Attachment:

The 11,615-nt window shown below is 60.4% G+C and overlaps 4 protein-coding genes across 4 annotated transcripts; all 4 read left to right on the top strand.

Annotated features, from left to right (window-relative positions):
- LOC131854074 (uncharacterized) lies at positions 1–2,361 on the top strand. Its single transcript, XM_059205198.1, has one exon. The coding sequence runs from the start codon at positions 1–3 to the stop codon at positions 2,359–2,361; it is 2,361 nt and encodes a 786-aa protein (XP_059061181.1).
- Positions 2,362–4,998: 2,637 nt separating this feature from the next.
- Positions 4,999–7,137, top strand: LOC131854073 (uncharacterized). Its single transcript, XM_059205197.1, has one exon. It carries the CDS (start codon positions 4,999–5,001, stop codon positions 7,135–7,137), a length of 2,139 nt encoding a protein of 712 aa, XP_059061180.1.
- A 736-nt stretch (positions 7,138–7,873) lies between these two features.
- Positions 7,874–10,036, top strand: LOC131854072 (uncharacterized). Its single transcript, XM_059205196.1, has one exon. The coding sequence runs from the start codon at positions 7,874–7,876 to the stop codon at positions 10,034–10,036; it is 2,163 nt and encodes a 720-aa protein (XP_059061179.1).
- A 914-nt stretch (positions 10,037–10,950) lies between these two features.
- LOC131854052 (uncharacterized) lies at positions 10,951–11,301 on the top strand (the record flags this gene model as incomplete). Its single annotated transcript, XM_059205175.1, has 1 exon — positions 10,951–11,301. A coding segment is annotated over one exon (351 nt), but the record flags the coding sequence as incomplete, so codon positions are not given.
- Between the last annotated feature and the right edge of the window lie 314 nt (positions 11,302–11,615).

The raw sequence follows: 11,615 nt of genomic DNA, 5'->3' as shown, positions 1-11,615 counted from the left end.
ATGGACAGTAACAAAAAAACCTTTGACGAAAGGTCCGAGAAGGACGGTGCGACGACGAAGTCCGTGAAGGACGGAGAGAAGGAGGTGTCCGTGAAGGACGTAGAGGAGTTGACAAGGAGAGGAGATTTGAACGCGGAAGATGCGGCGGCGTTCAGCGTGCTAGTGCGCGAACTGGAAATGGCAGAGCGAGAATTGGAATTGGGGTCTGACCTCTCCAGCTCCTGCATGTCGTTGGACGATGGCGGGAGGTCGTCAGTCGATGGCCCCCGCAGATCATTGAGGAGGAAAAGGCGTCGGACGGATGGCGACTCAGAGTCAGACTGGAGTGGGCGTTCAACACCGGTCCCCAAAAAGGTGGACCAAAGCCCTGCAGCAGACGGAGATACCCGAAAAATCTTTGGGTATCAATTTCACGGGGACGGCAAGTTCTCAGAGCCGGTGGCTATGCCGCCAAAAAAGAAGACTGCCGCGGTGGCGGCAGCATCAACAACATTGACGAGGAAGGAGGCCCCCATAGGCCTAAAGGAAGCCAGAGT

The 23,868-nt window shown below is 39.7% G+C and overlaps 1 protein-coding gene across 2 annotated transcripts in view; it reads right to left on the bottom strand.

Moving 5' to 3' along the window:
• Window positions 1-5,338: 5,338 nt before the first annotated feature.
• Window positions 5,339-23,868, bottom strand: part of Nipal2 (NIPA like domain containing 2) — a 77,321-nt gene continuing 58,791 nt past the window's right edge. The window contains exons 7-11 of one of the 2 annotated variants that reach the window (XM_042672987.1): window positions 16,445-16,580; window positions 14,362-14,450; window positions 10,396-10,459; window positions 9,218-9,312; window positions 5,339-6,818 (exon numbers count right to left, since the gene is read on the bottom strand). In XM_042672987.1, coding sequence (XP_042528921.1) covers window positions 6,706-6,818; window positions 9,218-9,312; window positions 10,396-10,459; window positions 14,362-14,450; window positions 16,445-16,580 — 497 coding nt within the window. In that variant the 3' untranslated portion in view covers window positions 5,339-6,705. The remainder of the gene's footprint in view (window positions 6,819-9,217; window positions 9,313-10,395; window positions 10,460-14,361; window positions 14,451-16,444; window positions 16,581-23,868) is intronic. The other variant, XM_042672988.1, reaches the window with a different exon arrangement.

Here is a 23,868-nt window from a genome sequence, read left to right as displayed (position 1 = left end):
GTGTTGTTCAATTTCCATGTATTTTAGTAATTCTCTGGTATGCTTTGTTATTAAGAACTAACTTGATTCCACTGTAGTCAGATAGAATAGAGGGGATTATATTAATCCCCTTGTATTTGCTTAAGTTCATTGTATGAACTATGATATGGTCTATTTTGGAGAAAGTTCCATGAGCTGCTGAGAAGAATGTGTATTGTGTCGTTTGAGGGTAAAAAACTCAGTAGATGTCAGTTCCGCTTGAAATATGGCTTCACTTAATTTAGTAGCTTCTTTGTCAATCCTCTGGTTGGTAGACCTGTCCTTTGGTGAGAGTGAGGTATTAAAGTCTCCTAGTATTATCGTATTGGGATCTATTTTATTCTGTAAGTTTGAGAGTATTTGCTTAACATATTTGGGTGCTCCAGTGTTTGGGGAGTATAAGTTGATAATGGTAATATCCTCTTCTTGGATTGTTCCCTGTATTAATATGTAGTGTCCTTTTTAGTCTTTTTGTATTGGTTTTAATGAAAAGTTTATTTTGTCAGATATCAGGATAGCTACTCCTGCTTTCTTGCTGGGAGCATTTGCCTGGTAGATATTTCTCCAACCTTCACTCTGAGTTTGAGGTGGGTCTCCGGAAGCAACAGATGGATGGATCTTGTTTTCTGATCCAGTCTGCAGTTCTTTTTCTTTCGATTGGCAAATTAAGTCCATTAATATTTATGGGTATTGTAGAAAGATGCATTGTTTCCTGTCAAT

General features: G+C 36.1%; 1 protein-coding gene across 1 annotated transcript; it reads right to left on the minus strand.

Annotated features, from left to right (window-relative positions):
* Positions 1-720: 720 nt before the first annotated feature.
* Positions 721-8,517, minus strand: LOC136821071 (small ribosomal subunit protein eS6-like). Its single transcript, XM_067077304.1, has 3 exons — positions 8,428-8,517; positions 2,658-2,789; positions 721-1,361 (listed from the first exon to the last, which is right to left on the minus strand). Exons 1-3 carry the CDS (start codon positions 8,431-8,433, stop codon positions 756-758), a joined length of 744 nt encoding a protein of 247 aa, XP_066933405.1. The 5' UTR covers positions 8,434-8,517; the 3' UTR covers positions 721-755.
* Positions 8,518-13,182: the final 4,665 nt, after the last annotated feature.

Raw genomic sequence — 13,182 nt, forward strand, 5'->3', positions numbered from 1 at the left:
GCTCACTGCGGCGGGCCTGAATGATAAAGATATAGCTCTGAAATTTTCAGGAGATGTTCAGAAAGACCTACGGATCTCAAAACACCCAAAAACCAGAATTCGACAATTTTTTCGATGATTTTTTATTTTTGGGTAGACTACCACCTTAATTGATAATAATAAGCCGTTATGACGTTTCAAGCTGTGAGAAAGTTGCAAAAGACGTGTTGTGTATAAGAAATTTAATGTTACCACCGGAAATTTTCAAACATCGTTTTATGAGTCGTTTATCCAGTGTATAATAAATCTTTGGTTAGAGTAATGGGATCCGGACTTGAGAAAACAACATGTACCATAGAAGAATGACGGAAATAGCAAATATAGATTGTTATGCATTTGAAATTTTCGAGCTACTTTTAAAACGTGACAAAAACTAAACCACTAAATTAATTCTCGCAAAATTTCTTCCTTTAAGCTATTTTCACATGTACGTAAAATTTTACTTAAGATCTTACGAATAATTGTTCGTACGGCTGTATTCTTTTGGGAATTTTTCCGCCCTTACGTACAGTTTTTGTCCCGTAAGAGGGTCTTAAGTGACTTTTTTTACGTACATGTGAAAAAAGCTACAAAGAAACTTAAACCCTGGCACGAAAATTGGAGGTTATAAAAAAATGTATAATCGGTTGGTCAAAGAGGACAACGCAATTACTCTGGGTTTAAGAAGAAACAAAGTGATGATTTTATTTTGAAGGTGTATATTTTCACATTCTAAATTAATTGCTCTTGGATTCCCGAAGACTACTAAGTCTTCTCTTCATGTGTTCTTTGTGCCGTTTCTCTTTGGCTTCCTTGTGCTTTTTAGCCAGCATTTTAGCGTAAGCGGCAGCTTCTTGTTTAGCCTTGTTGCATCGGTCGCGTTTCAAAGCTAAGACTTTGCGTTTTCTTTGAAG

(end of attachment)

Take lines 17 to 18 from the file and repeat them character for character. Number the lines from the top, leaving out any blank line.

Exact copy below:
Here is a 23,868-nt window from a genome sequence, read left to right as displayed (position 1 = left end):
GTGTTGTTCAATTTCCATGTATTTTAGTAATTCTCTGGTATGCTTTGTTATTAAGAACTAACTTGATTCCACTGTAGTCAGATAGAATAGAGGGGATTATATTAATCCCCTTGTATTTGCTTAAGTTCATTGTATGAACTATGATATGGTCTATTTTGGAGAAAGTTCCATGAGCTGCTGAGAAGAATGTGTATTGTGTCGTTTGAGGGTAAAAAACTCAGTAGATGTCAGTTCCGCTTGAAATATGGCTTCACTTAATTTAGTAGCTTCTTTGTCAATCCTCTGGTTGGTAGACCTGTCCTTTGGTGAGAGTGAGGTATTAAAGTCTCCTAGTATTATCGTATTGGGATCTATTTTATTCTGTAAGTTTGAGAGTATTTGCTTAACATATTTGGGTGCTCCAGTGTTTGGGGAGTATAAGTTGATAATGGTAATATCCTCTTCTTGGATTGTTCCCTGTATTAATATGTAGTGTCCTTTTTAGTCTTTTTGTATTGGTTTTAATGAAAAGTTTATTTTGTCAGATATCAGGATAGCTACTCCTGCTTTCTTGCTGGGAGCATTTGCCTGGTAGATATTTCTCCAACCTTCACTCTGAGTTTGAGGTGGGTCTCCGGAAGCAACAGATGGATGGATCTTGTTTTCTGATCCAGTCTGCAGTTCTTTTTCTTTCGATTGGCAAATTAAGTCCATTAATATTTATGGGTATTGTAGAAAGATGCATTGTTTCCTGTCAAT